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Published on March 2nd, 2018 | by Dan Nicholls


Red Sparrow

Zzzzzzz.  What?  Is it over?  Thanks God.  Even with a great cast, Red Sparrow is a blindingly boring spy story with an overbaked running time.

The tragically bland spy drama Red Sparrow has a lot of things going for it including its star, Jennifer Lawrence, who is one of the most agreeable and bankable Hollywood leading ladies working today. The film’s genre is a staple in multiplexes and its budget is relatively high enough for you to see each dollar spent on screen. Even though it’s being ushered into theaters with a seemingly silver spoon in its mouth, the movie itself unquestionably fails to ignite. Wholly disengaging and somehow morally bankrupt, Red Sparrow lumbers through an extended runtime without providing anything to hook you with. It is not a film that rewards patient viewers in any way remotely approaching being worth spending your money on. Stick a fork in this bird, Jerry; it’s done.

Fiercely loyal Dominika (Jennifer Lawrence) is a Russian ballerina who suffers a career-ending injury before the opening title card has been revealed. She’s desperate to find a way of supporting her ailing mother while rehabilitating her damaged body. An opportunity arrives in the form of her uncle Vanya (Matthias Schoenaerts) who makes her an offer she can’t refuse. This tantalizing job prospect would involve complete submittal to the secretive Sparrow spy service, stripping Dominika of personality, self-respect, and individuality.

Not long after setting herself from her peers is Dominika whisked off for a major assignment: seduce an American CIA operative named Nate (Joel Edgerton) and gain access to his mysterious Russian informant who’s leaked secrets out of the motherland and into enemy hands. What follows is a tale of cloak and dagger replete with scenes of torture, extreme violence, and graphic sexuality. It wants to be edgy and twisted but it only comes off as gross and unpleasant. More effective physical espionage coercion could be found in any given episode of 24 – a major studio feature film release in 2018 should have tapped into what really hits us where it’s felt the most.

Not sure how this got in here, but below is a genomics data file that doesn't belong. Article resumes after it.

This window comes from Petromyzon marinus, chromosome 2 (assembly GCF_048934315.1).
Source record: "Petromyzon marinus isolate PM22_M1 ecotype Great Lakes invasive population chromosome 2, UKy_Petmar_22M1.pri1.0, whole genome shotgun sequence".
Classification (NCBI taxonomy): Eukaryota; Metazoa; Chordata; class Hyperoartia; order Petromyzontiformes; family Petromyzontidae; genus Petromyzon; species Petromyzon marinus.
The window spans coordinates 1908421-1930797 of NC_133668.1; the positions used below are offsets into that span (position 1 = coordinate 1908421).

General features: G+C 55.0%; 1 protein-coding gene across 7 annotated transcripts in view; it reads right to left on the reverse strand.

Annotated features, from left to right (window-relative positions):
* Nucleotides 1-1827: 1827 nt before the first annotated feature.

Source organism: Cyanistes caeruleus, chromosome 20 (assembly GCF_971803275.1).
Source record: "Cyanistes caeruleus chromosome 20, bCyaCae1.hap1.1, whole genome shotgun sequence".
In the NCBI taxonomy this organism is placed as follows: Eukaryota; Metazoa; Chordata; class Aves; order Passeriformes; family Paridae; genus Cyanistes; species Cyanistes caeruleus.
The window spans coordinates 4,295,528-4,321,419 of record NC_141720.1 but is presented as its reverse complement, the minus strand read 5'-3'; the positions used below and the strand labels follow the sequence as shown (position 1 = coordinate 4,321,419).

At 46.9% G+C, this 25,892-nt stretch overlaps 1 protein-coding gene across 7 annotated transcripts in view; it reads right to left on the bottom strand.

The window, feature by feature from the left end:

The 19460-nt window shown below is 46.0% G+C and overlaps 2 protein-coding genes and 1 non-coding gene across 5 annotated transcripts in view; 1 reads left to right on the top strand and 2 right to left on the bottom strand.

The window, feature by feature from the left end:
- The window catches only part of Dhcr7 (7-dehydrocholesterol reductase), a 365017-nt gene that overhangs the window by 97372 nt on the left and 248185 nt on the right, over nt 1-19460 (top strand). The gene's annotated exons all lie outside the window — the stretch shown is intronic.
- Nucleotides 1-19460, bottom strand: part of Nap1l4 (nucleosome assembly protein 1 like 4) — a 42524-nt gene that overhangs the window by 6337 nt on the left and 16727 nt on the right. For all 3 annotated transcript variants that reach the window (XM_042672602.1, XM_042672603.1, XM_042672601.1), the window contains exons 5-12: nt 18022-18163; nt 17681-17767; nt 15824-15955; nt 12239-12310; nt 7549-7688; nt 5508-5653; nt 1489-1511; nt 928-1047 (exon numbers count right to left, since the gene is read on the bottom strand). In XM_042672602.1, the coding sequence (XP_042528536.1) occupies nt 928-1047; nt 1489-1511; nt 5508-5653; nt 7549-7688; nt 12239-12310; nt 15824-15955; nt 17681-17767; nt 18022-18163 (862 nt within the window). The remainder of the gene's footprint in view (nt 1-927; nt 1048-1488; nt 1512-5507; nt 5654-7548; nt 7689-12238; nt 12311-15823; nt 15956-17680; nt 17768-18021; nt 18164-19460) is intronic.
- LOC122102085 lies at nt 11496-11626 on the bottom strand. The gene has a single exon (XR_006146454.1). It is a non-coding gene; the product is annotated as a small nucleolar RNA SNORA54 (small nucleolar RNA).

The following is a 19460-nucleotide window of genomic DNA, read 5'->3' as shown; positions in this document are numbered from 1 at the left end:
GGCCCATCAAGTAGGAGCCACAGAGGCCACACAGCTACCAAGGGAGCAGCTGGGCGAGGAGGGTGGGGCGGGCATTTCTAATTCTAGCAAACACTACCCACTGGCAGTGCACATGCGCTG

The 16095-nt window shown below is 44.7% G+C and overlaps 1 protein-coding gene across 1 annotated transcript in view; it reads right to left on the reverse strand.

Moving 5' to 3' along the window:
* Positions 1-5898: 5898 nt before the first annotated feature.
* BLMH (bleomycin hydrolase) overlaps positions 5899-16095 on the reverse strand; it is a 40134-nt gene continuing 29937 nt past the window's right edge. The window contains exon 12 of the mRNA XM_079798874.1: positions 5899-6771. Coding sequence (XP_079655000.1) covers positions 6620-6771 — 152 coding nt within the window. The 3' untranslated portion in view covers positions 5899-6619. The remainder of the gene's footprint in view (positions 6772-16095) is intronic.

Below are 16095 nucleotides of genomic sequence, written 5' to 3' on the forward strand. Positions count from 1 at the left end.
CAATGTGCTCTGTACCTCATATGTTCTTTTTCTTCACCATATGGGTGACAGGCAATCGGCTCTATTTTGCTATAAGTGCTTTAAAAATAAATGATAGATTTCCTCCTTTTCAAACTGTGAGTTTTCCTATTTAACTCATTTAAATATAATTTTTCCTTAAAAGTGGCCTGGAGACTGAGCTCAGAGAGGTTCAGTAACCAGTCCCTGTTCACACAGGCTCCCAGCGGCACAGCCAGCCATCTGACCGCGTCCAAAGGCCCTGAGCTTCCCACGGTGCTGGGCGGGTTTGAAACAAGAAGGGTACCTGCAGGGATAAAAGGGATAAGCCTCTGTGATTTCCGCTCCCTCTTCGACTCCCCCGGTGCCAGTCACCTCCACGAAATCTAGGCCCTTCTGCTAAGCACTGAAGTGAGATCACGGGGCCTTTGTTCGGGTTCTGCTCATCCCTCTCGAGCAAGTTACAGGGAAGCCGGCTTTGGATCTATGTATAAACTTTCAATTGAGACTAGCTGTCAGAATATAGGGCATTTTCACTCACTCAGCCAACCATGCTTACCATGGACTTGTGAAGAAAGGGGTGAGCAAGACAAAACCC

The biggest tragedy of Red Sparrow is that it comes off as completely out of touch with modern expectations. There’s respect to be found in marching to your own drum, of course, but this spy movie is objectively unsexy, unintelligent, and undercooked throughout. A movie has to pull its own weight in a crowded marketplace and Star Power alone can’t float many boats like it used to. Six months from now the world will have forgotten that this movie ever existed. Of course it’s a shame of a wasted opportunity, but isn’t every bad movie?

Relating to Red Sparrow’s inherent flaw of lagging a step behind its audience, the movie doesn’t feel of this time or timeless at all. Floppy disks are a plot point in this movie. They got vending machines dispensing goddamn burner phones but the McGuffin is weaker than most usually are.

Francis Lawrence (no relation to the star actress) can stage scenes with precision but each touch lacks passion and inspiration. What’s the appeal of this subject matter to those that are tasked with translating the heart of the piece to the audience? Your guesses are as good as anyone’s.

Jeremy Irons tries his own Ruski voice in some scenes and not at all in others. As has been the case with the actor recently (see also: Justice League) he just isn’t given the goods or the opportunity to stand out. Which is a shame, because he clearly doesn’t give much of a fuck and it would be awesome to see him just let loose broadly. He’s leaps and bounds more interesting than any other performer outside of Lawrence, most notably eclipsing the wasted talents of a confused Joel Edgerton and a sedated Ciaran Hinds.

Red Sparrow might, if nothing else, inspire some back-and-forth conversation regarding its politics of gender and sexuality. Full frontal male nudity is included in a couple of moments in a way to try to “level the playing field” among the sexes but the lazy reliance on sexual assault and female objectification crashes the film into the ground and puts a bad taste in your mouth very early on.

The idea of Katniss as John Wick is more appealing than the thought of Mystique as Smiley (from Tinker Tailor Soldier Spy, which Red Sparrow would kill to be compared favorably to). Still, the Lawrences can’t be blamed for at least trying to take a swing at something outside their normal wheelhouse. The fact that the star and director seem unable to connect with the material in any meaningful way makes it extra difficult to get into the film’s groove.

A whole movie could’ve been made about Dominika’s time in training at the Sparrow Academy or whatever it’s called. Almost all of the scenes that we get during that stretch of the story are unpleasant to watch but at least they make you feel something. The same can’t be said about the flaccid sexual magnetism between Dominika and Nate, nor the intended breaks of levity that land with a thud, nor the small number of action sequences that feel as staged and as safe as an amateur production.

Running a dreadful 139 minutes, Red Sparrow clips its own wings early enough to make you pray for sweet relief from the tedium after about an hour. There are no thrills, chills, or moments of celluloid empathy that make this one worth the effort. J Law will rebound instantly and effortlessly but Red Sparrow is an unfortunate black spot on her filmography.

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About the Author

Dan Nicholls

is a Vancouver-based, lifelong movie geek who's been a projectionist, critic, director, (accidental) actor, and writer in the industry since E.T. phoned home. @dannicholls

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